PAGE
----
Good digital marketing campaigns create virtuous sales cycles, repeatedly engaging, converting, and supporting customers and prospects. Increase performance anywhere in the cycle and more sales should follow.
Virtuous sales cycles in ecommerce tend to create a relationship with the shopper. The cycle begins when you make a sale. It continues as you support the customer after the sale, and engage the customer in, say, a post-purchase email series. That could lead to helpful content or a beneficial offer, which could produce an additional sale, support after that sale, and re-engagement.
Email marketing — particularly automated email marketing — plays an important role in this cycle. It deserves a significant amount of our attention. Three key performance indicators can work together to help improve most aspects of email design, content, and continuity. In the context of a virtuous sale cycle, these improvements should lead to more sales.
These three email KPIs will probably be familiar to you. But after the brief definition of each, consider what these tell you about your email message’s success.
The open rate measures the number of recipients who opened and viewed a particular email message.
To calculate the open rate, divide the total number of unique opens by the total number of emails sent. The result is expressed as a percentage.
If an online retailer sent 10,000 email messages as part of a campaign and 850 of those messages were opened, the campaign would have an 8.5 percent open rate.
(850 ÷ 10,000) × 100% = 8.5%
Multiple factors can influence an open rate.
- Subject line. A good open rate may indicate an interesting and relevant subject line, while a poor open rate may indicate the opposite.
- Email segmentation. A properly segmented email list should produce a relatively higher open rate. Narrow your focus to broaden your appeal.
- Email frequency. Send too many or too few email messages to your list and there may be a corresponding decline in open rates. Find the right frequency.
- Brand recognition. An open rate may also be a reflection of how well the recipient recognizes your company’s brand.
Email service provider MailChimp reported an average open rate of 16.75 percent for the ecommerce industry, based on data from February 1, 2017.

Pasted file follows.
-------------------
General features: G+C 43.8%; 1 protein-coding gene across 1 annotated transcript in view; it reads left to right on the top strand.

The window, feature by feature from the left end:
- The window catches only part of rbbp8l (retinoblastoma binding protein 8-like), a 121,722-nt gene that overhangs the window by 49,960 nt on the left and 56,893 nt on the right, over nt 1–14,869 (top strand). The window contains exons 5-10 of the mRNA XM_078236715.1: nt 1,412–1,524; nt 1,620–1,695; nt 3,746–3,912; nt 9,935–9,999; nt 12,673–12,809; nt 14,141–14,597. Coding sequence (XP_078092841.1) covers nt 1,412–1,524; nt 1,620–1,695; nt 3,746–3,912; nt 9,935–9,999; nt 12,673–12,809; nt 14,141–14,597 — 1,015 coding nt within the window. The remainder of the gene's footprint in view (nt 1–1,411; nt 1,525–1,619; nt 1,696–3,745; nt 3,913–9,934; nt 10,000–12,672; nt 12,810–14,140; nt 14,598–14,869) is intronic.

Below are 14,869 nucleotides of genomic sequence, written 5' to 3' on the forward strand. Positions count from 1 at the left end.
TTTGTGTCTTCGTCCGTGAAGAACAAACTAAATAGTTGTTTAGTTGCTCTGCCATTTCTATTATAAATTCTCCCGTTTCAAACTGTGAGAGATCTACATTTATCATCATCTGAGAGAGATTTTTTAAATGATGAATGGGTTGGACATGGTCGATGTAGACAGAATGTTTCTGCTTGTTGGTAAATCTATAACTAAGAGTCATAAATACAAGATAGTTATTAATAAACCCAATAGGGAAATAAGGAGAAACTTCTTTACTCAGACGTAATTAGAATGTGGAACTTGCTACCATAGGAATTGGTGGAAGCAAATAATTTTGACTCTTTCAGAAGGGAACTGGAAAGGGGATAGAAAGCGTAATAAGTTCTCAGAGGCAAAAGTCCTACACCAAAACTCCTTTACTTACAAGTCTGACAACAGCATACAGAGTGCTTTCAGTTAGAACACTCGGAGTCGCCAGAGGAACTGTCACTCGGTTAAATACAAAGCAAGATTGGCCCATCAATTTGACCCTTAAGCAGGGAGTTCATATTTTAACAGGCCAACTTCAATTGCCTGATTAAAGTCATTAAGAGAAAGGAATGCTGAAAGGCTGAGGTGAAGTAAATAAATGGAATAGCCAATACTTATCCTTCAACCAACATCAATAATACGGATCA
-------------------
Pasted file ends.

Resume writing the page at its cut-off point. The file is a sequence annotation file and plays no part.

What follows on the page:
To improve open rates, use A/B or multivariate tests for your subject lines, segments, and frequency. Increasing brand recognition is a relatively slower process that has more to do with other areas of your marketing.
The click-through rate is a strong indication of whether or not your subscribers found your email content relevant or useful.
The formula for the click-through rate varies, unfortunately. It is sometimes confused with the next KPI on this list, the click-to-open rate. Perhaps the most used click-through rate is to divide the number of unique clicks (not counting when someone clicks two links in a single message) by the total number of emails sent — expressed as a percentage.
With this formula, if a marketer sent 1,000 emails and collectively those emails received 23 unique clicks, the click-through rate would be 2.3 percent.
(23 ÷ 1,000) × 100% = 2.3%
To improve email click-through rates, first and foremost test and improve your copywriting. The words you use in your email campaign are meant to engage or persuade the recipient. Next, test the email’s design and layout, focusing on the call to action.
Finally, test your email segment. If the message is not relevant, even the best copy and design may not earn a click.
The click-to-open rate helps you understand how your email message is performing overall. For opens, it takes into account the message’s subject line and its segmentation. For clicks, the design and copy is important.
Click-to-open rate is sometimes shortened to “click rate.” Some email service providers have started to display it in campaign analytics. In fact, it is common for the click rate to be shown and click-through rate to be omitted. This practice has created some confusion.
Here the difference is that instead of dividing the number of unique clicks by the total number of emails sent (for the click-through rate), we divide the number of clicks by the total number of emails opened.
Say an online store sends 1,000 emails promoting the arrival of a new widget. If 120 recipients open the email message and 23 folks click at least one link in the message, the resulting click-to-open rate would be 19.1 percent.
(23 ÷ 120) × 100% = 19.1%
To improve the click rate, make the entire email message better: a improved subject line, tighter copy, and proper segments.